A duck that sells duck eggs. A picnic basket that makes picnic baskets. A donut hole that sells donuts out of a hole in its center. Some kind of Alice in Wonderland-esque acid trip? Nope, these are all real buildings that take their functions very literally.
These structures are examples of novelty architecture, or programmatic architecture, in which the function of the building itself is represented by the way it looks. The fad was popularized in the 1950s with the boom of cars and the advent of freeways, as businesses needed a way to quickly communicate what services they offered to drivers speeding by.
While some of these follies are no more than roadside attractions, others are fairly brilliant in their architectural intentions and have been named as beloved landmarks. Although these buildings are all still standing, there are many more examples which have been demolished as the trend fell out of favor. Can you guess what these businesses do just by looking at their buildings?
Photo by Tysto
Yes, indeed, the American basket-maker shaped its headquarters after its top-selling picnic basket, the "Medium Market Basket." This seven story Ohio building even has special technology to keep its odd shape protected: The handles can be heated in cold weather to prevent damaging ice accumulation. The company founder, Dave Longaberger, wanted all of the company's buildings to look like this, but died before his dream was fulfilled.
Photo by openroads.com
This 40-foot tall bottle in the plaza of the Boston Children's Museum has been serving up milk (and ice cream) to thirsty kids since 1933. The bottle was originally built in Taunton, Massachusetts, but was soon abandoned, when it was photographed by Walker Evans as a roadside novelty. The bottle was moved to Boston and restored, then moved to Museum Wharf where it was re-opened to the public in 2007. Over the years, the logo has even been updated to reflect Hood's own corporate rebranding.
Photo by Tom Gardner Collection for the Los Angeles Conservancy archives
Opened in 1968, The Donut Hole was once a chain with locations found throughout Southern California, but now this lone donut is the only survivor. This building gets double points in the programmatic architecture tally because not only is it shaped like a donut to draw attention from passing cars, you can also drive right through the donut to get your donuts.
Originally built by farmer Martin Maurer to sell his fresh ducks and duck eggs to passing motorists, this 1931 Long Island tourist attraction has since been added to the National Register of Historic Places. The poultry-inspired curves are made with wood framing and cement with a lovely car-centric detail: The eyes are Model T tail lights. Due to its long and storied legacy, the word "duck" has been used by architects and historians to describe any building in the shape of an everyday object.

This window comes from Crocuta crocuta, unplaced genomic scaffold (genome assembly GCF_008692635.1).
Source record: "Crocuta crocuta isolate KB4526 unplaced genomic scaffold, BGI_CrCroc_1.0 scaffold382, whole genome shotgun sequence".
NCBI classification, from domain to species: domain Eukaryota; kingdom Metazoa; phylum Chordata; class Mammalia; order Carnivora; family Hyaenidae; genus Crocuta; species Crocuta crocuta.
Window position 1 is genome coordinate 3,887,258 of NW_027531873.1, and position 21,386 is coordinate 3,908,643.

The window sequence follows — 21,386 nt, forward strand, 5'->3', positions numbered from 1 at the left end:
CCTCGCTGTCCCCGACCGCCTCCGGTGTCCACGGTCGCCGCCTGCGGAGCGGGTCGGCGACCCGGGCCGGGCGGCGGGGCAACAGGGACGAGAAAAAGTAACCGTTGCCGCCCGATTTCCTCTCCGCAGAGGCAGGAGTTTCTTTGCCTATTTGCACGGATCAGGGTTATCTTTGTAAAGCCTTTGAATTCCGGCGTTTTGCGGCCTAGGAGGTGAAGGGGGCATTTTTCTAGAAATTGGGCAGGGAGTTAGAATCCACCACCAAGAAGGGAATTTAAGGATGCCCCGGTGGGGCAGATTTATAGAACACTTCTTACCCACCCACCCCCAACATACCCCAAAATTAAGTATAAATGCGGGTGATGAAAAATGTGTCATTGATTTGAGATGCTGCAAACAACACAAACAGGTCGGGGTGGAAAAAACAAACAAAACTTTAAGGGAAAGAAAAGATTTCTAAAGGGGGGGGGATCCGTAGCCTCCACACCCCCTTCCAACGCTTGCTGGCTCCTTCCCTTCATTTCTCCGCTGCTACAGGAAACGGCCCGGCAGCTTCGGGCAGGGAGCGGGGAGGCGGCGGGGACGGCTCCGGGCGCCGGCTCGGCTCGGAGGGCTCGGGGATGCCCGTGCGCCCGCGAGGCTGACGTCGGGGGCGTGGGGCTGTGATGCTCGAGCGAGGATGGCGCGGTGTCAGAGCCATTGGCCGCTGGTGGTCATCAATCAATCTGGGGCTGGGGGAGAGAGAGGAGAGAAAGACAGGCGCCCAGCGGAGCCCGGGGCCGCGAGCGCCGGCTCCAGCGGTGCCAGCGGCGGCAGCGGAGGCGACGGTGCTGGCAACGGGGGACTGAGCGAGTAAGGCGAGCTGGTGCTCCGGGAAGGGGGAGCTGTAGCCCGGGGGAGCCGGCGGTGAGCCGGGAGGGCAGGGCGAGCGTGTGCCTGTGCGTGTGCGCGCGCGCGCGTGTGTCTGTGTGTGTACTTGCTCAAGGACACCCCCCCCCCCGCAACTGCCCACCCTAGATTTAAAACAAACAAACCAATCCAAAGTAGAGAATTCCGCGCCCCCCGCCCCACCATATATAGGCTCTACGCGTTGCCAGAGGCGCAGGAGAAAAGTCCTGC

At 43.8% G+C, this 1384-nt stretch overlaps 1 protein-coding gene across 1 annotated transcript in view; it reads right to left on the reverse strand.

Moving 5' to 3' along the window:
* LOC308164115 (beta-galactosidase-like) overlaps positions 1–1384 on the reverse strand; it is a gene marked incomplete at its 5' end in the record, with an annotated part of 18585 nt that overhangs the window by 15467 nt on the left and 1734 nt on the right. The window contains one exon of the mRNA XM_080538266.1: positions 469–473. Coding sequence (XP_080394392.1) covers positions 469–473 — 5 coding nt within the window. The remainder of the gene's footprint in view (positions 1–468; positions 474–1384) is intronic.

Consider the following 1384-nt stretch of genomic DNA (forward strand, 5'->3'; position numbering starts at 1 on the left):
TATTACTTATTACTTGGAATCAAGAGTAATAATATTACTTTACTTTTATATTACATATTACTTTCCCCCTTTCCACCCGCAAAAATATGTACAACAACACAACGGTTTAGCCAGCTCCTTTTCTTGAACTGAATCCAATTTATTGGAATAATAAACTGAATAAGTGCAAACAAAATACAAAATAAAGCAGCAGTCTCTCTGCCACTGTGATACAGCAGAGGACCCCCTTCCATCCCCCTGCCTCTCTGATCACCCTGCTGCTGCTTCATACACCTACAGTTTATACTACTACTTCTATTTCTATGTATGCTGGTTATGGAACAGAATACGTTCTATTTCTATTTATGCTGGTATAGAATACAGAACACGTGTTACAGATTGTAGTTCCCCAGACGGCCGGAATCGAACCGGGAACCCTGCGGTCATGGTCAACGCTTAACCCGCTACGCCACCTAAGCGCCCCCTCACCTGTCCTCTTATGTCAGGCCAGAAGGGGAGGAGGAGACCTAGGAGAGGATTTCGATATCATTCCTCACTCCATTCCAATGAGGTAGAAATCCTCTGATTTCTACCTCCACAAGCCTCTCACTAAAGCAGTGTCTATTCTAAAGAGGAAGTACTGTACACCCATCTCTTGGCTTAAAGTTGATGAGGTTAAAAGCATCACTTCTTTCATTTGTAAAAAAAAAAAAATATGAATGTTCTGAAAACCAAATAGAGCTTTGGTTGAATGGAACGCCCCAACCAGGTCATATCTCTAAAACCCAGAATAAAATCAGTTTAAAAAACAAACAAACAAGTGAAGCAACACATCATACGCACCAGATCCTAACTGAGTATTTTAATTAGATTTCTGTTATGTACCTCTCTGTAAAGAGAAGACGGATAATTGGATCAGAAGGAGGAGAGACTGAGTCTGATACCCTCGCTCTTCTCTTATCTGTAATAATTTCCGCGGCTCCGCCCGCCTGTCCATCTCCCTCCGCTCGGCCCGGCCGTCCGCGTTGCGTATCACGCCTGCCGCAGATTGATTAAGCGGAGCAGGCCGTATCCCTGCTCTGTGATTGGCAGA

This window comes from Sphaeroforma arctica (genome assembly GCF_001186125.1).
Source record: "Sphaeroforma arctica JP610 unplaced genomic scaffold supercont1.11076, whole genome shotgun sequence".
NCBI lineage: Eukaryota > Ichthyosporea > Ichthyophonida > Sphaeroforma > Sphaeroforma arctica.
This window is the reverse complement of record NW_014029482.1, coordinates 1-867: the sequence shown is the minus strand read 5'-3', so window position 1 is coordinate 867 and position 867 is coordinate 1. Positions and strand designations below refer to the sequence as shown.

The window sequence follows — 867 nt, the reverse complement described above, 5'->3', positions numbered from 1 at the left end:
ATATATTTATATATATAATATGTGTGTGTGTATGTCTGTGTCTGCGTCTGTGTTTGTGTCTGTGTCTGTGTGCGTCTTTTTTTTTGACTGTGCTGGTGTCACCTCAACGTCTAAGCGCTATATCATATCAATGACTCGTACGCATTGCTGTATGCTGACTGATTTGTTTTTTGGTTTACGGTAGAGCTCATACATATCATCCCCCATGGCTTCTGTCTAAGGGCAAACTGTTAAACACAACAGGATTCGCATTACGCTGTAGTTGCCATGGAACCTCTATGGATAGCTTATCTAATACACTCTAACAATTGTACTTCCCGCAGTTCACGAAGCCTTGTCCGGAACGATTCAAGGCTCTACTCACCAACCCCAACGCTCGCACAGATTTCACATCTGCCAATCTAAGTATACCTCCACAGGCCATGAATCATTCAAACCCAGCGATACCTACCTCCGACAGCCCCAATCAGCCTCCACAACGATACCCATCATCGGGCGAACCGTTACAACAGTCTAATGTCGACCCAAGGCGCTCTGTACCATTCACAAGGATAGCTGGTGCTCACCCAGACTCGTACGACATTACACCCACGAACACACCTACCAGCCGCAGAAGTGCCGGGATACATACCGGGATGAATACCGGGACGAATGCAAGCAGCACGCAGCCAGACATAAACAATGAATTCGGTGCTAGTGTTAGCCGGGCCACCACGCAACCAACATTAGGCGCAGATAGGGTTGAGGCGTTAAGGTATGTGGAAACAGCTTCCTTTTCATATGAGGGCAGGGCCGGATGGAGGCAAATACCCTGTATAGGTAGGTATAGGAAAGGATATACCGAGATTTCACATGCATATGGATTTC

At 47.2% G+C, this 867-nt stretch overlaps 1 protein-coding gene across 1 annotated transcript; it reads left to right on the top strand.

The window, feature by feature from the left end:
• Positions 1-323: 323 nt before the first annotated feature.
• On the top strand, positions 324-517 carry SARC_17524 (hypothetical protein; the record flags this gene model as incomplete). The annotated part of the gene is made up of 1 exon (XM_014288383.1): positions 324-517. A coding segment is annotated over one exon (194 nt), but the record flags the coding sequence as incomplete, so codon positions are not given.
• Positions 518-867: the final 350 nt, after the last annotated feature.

Photo by Khayman
The "Big Orange," as it's nicknamed, is home to the Orange Julep restaurant, which specializes in a frothy orange drink not unlike an Orange Julius. The founder, Hermas Gibeau, built the two story concrete sphere in 1945 and apparently planned to live with his family inside of it as well. There were once many orange-shaped Orange Julep restaurants in the Montreal area but this is the only existing one.
Photo via Amazing Architecture
At Kansas City's central library, one wall of the parking garage is actually a library itself: 22 books selected by the public are represented here as 25-foot tall volumes. The books are made from mylar signboard and their spines show exquisite detail. Although the library has been open for over a century, the "Community Bookshelf" was finished in 2004.
Image via MOCA.org
From 1946 to 2005, Tail o' the Pup served up hot dogs from two different L.A. locations to celebrities and children alike. While not technically a building—it's a hot dog stand, so not permanent—Tail o' the Pup is in the news as the beloved wiener was transported out of storage for restoration earlier this year and will soon resume operations somewhere in L.A.
Have a favorite example of novelty architecture near you? Drop an image, location, and description below.